This post shows the length to which some researchers go to get on the climate change bandwagon. It also shows that statistics can be invented and manipulated, and that correlation does not prove causation.
El Nino incites wars:
We have a paper titled: “Civil conflicts are associated with the global climate” published in Nature (Vol. 476, 25 August 2011). Full paper here.
In the paper, the three researchers use statistical methods to correlate civil wars in countries throughout the world with the El Nino (warm phase) of the El Nino/Southern Oscillation (ENSO).
From their abstract:
Historians have argued that ENSO may have driven global patterns of civil conflict in the distant past, a hypothesis that we extend to the modern era and test quantitatively. Using data from 1950 to 2004, we show that the probability of new civil conflicts arising throughout the tropics doubles during El Nino years relative to La Nina years. This result, which indicates that ENSO may have had a role in 21% of all civil conflicts since 1950, is the first demonstration that the stability of modern societies relates strongly to the global climate.
Doesn’t that mean El Nino had no role in 79% of all civil conflicts? So what is the real purpose of this paper? This study is purely a statistical manipulation which pays no attention to socioeconomic data in the countries studied.
The authors invent a statistic which they call the “annual conflict risk” (ACR). To calculate that statistic:
We examine the Onset and Duration of Intrastate Conflict data set 17,which codes a country as experiencing ‘conflict onset’ if more than 25 battle-related deaths occur in a new civil dispute between a government and another organized party over a stated political incompatibility. Following common practice, a dispute is new if it has been at least 2 years since that dispute was last active; however, individual countries may experience conflict onset in sequential years if the government has disputes with different opposition groups.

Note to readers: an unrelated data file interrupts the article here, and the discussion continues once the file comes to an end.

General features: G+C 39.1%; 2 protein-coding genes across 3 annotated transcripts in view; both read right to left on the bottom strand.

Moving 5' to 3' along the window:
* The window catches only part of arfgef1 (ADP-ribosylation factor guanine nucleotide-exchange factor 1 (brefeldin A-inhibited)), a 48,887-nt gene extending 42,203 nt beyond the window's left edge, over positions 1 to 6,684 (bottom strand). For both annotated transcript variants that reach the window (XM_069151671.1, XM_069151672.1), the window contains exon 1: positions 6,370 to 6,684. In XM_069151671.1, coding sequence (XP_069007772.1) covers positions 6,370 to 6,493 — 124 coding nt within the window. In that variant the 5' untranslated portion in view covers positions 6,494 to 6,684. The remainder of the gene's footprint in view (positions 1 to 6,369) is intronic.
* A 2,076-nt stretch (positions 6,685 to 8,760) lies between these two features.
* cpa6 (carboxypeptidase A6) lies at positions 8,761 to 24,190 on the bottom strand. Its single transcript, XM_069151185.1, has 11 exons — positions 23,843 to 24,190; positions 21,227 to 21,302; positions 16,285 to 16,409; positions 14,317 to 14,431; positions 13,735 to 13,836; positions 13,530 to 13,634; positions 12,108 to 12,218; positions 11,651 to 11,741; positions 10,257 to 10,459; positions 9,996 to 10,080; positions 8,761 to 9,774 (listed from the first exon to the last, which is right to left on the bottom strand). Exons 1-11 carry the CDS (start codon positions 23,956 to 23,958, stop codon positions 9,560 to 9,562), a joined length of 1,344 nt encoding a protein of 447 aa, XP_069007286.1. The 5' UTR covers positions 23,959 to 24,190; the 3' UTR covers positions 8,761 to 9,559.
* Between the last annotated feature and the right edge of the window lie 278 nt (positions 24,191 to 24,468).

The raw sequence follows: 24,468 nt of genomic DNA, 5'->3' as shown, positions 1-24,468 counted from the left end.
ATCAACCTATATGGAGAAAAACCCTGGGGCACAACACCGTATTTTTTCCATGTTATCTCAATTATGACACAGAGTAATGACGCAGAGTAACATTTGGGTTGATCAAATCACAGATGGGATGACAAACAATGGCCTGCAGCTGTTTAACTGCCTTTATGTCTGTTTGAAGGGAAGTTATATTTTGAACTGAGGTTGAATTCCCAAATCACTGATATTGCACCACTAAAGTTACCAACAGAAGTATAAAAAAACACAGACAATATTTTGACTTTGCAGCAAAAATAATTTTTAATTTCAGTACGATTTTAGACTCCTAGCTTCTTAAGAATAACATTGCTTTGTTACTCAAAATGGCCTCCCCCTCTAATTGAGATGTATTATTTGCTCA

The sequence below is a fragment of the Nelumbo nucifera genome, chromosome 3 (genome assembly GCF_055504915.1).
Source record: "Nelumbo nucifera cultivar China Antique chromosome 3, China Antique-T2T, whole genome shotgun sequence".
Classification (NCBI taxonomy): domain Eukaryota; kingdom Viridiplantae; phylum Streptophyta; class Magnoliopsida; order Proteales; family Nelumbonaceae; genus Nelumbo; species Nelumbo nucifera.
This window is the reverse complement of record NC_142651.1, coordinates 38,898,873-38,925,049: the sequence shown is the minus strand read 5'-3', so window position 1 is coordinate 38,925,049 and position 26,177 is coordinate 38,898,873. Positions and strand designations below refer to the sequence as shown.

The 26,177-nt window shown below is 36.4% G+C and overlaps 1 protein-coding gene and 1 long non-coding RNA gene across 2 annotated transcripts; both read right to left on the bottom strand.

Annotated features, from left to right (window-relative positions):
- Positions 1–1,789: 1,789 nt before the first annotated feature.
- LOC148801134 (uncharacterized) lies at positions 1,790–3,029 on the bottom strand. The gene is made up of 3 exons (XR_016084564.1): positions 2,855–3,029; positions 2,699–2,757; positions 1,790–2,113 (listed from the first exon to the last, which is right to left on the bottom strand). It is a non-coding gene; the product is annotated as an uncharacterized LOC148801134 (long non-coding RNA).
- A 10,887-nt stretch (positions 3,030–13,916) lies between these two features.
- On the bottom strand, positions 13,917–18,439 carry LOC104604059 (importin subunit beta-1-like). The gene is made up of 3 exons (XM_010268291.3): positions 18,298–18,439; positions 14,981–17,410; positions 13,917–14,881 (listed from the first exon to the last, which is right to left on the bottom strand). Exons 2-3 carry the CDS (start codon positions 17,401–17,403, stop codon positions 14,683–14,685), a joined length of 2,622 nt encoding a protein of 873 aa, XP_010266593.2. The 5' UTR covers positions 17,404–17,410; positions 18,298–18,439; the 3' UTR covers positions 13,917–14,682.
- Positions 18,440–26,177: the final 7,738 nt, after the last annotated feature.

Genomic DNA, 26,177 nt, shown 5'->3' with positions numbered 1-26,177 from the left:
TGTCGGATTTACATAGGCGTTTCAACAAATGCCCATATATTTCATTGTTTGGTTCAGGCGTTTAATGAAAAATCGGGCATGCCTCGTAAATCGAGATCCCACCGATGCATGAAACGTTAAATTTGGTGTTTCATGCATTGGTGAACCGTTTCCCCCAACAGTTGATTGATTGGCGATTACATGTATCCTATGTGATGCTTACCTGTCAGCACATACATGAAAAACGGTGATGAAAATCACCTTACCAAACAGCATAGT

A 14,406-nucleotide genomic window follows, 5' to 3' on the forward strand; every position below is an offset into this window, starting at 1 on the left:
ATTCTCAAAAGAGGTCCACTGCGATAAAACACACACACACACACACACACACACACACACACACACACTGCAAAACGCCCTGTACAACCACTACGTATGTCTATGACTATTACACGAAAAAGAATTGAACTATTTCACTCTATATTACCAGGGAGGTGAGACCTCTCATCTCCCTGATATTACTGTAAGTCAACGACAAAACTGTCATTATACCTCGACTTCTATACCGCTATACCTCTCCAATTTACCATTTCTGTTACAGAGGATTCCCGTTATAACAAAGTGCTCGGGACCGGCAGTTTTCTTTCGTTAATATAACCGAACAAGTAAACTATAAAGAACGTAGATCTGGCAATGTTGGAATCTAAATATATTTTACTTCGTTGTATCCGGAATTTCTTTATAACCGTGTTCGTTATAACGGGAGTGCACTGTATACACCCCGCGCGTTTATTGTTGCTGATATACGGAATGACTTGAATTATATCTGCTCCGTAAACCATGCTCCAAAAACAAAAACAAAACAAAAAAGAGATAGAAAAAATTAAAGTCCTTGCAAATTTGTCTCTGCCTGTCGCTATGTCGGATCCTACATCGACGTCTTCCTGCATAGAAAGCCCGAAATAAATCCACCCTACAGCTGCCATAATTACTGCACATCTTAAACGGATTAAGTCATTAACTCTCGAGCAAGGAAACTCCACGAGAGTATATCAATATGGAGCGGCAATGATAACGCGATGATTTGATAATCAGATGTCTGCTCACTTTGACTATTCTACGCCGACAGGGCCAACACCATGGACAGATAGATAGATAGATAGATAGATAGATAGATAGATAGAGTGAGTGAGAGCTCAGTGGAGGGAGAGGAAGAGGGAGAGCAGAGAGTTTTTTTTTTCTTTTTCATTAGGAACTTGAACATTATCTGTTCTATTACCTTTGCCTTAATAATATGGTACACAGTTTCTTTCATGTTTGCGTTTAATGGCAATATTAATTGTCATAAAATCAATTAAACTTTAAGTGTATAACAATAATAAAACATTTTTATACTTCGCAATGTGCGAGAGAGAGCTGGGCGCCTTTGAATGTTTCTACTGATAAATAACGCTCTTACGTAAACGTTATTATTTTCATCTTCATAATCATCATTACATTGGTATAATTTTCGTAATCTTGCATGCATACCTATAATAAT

Here is their graph correlating ACR with El Nino:
Not a bad apparent correlation. But, is this correlation a reflection of cause and effect, data manipulation, or merely coincidence? The study period is relatively short. Would the relation hold over a longer period? You can read the paper and decide. Notice also, that many of the ACR highs appear to precede the El Nino highs – oops.
According to the paper, this study was partially funded by the Environmental Protection Agency, the Soros Foundation, and the Environmental Defense Fund, organizations not known for their scientific integrity.
The Post Office controls temperature:
To show that correlations can develop by chance, no matter how absurd the relationship, I present a graph showing the correlation of U.S. first-class postage rates versus temperature for the period 1880 to 2005:
The graph implies that there is a causal relationship. If so, then the Post Office has the solution to global warming: reduce first class postage cost back to 25 cents.
By massaging data and using statistics, you can find correlations (or anti-correlations if that is your goal) for almost anything.
For some real information on El Nino behavior versus climate models see here.